The Muleshoe National Wildlife Refuge was the first National Wildlife Refuge established in Texas in 1935. The refuge lands are some of the only remaining native short grass prairie that has never been broken by a plow. The refuge resembles what the region would have looked like 200 plus years ago when Native American tribes and bison roamed the Llano Estacado. Muleshoe was established as a wintering area for migrating waterfowl and sandhill cranes. The refuge hosts on average 80,000 to 100,000 sandhill cranes annually. It is managed for the benefit of wildlife and is open to the public for wildlife watching.
Directions to Muleshoe Refuge
From Muleshoe, Texas: Take Highway 214 south 20 miles. Drive west on County Road 1248 and go approximately 2.25 miles to Headquarters. From Morton, Texas: Take Highway 214 north 18 miles. Drive west on County Road 1248 and go approximately 2.25 miles to Headquarters.
Grulla National Wildlife Refuge
Grulla National Wildlife Refuge has 3,236-acres and was officially established as a National Wildlife Refuge when its lands were transferred from the Bureau of Land Management in 1969. The refuge is a protected roost site for sandhill cranes and provides winter habitat for migratory waterfowl. It is managed for the benefit of wildlife and is open to the public for wildlife watching.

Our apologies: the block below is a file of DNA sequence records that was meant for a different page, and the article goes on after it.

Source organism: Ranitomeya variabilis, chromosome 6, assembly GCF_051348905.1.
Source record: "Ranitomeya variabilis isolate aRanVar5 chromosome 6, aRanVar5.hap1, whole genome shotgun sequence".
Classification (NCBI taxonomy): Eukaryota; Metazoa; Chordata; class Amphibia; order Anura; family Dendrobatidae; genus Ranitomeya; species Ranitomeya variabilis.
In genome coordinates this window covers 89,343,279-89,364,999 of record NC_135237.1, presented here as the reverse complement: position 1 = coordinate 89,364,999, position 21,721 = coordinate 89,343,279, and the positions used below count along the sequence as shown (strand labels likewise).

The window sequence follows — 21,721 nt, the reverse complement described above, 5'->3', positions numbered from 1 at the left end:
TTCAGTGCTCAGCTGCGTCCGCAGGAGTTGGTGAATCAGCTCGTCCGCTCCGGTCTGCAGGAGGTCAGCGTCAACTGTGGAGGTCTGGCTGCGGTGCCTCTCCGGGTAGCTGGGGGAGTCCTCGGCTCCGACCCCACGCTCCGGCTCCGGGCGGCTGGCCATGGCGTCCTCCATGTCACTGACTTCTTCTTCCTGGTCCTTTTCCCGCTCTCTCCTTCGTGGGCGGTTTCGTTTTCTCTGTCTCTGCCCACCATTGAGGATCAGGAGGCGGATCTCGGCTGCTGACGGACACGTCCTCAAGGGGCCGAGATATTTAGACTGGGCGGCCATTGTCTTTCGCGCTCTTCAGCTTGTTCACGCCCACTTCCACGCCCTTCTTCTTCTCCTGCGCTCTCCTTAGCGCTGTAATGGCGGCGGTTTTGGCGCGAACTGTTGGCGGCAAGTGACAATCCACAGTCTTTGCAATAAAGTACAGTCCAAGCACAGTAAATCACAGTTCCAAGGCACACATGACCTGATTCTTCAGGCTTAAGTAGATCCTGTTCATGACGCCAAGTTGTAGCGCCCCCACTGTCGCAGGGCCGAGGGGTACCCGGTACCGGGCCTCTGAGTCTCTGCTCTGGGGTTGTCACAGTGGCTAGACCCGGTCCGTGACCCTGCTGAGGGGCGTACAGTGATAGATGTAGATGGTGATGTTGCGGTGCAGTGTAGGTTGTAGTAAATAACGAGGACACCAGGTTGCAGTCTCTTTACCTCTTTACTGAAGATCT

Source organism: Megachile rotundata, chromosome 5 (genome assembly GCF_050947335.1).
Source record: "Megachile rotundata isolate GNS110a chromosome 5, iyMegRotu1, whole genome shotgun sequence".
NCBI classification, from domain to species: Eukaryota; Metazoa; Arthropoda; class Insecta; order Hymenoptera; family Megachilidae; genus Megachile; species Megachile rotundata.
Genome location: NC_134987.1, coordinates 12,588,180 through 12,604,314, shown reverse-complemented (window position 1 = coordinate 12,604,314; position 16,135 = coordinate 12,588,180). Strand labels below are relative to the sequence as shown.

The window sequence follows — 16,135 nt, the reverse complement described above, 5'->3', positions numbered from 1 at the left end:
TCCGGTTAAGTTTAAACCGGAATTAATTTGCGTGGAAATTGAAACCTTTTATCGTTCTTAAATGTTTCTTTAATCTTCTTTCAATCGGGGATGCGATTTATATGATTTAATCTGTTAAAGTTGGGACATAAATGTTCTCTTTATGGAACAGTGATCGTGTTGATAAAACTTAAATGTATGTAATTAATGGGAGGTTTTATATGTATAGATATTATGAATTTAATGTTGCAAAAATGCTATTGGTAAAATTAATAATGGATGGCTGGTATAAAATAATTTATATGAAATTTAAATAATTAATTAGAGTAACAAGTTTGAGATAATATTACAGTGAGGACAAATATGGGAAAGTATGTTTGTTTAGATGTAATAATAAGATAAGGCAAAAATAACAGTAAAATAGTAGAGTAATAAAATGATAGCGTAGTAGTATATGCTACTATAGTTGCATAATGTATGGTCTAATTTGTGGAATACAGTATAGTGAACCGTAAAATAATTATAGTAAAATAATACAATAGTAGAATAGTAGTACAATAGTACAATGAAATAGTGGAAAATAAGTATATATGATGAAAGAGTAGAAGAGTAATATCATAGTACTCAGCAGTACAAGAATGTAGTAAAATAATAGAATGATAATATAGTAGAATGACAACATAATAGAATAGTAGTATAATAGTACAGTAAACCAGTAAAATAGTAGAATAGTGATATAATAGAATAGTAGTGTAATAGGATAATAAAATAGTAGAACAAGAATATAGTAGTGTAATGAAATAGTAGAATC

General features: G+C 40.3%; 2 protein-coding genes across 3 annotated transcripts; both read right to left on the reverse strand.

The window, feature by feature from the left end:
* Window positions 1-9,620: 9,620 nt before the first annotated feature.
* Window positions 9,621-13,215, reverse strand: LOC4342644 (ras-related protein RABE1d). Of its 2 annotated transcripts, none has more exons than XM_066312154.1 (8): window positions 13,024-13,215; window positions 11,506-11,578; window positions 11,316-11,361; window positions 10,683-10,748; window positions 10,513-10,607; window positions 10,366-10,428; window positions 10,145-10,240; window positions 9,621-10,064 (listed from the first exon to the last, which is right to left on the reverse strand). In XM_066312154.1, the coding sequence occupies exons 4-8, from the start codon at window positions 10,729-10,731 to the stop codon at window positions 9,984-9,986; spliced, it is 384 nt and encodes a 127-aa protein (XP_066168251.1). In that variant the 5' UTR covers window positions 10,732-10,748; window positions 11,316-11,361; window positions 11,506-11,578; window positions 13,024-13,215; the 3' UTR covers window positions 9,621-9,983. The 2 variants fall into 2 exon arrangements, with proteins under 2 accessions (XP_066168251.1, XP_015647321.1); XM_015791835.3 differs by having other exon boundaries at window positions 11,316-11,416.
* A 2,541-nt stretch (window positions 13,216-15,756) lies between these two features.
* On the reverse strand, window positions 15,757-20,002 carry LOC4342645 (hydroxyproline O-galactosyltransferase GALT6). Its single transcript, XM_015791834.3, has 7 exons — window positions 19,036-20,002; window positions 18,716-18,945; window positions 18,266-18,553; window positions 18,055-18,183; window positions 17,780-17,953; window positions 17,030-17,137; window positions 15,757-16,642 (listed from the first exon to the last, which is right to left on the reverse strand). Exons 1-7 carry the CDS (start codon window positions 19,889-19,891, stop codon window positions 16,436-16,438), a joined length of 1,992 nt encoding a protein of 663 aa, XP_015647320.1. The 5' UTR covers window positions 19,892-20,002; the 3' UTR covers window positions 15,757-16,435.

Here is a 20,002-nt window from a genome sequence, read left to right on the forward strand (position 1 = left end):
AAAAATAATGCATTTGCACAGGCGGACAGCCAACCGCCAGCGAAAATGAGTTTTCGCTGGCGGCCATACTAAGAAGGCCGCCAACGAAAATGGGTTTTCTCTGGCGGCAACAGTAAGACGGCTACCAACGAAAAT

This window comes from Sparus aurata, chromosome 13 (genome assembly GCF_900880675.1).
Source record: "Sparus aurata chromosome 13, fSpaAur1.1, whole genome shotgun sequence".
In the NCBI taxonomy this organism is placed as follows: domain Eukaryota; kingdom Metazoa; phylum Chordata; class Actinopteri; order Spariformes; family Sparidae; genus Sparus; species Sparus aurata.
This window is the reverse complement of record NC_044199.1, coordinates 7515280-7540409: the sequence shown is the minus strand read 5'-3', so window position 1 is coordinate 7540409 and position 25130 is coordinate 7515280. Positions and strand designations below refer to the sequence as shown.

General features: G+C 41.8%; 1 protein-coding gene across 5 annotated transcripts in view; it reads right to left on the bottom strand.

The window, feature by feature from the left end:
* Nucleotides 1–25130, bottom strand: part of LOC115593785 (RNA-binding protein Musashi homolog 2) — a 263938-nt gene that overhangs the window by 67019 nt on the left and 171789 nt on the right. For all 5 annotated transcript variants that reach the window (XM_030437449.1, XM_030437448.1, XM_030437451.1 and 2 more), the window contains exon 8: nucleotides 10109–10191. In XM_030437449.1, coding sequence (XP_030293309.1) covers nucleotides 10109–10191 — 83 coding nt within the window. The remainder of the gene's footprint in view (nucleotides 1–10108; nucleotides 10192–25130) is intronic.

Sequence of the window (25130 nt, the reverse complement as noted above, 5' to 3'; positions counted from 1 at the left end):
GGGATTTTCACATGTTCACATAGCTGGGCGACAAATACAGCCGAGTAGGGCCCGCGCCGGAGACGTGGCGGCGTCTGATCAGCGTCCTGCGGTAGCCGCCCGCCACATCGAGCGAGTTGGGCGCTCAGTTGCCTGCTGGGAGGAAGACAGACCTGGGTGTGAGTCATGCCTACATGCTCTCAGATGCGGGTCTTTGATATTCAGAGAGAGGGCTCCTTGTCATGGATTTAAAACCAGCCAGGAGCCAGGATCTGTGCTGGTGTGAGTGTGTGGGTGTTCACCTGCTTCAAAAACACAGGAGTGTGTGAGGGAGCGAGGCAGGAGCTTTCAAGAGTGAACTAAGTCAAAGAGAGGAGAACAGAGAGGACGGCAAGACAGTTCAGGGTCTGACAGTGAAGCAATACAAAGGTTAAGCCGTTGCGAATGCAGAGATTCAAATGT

Directions to Grulla Refuge
From Muleshoe, Texas: Go south six miles on Highway 214, then follow FM 746 west approximately 22 miles to the New Mexico state line. Turn left onto the 1/2 mile long entrance road, which ends at a small parking area. From Portales, New Mexico: Go approximately 25 miles southeast on Highway 88 to the Texas state line, then turn right onto the Refuge entrance road.
Buffalo Lake National Wildlife Refuge
This refuge was established in 1959 and encompasses 7,667 acres that includes a variety of habitats important to many species of wildlife, including short grass prairie, riparian, marsh, and woodland habitats. Visitors can enjoy wildlife-dependent recreation, including wildlife watching and photography and environmental education programs and special events. The primary focus of management activities is on migratory bird conservation. More than 300 species of migratory birds have been recorded on the refuge, including warblers, flycatchers, tanagers, orioles, sparrows, and many others. It is managed for the benefit of wildlife and is open to the public for wildlife watching.
Directions to Buffalo Lakes NWR
The Refuge is located 1.5 miles south of Umbarger, which 10 miles west of Canyon, 15 miles east of Hereford, and 30 miles southwest of Amarillo.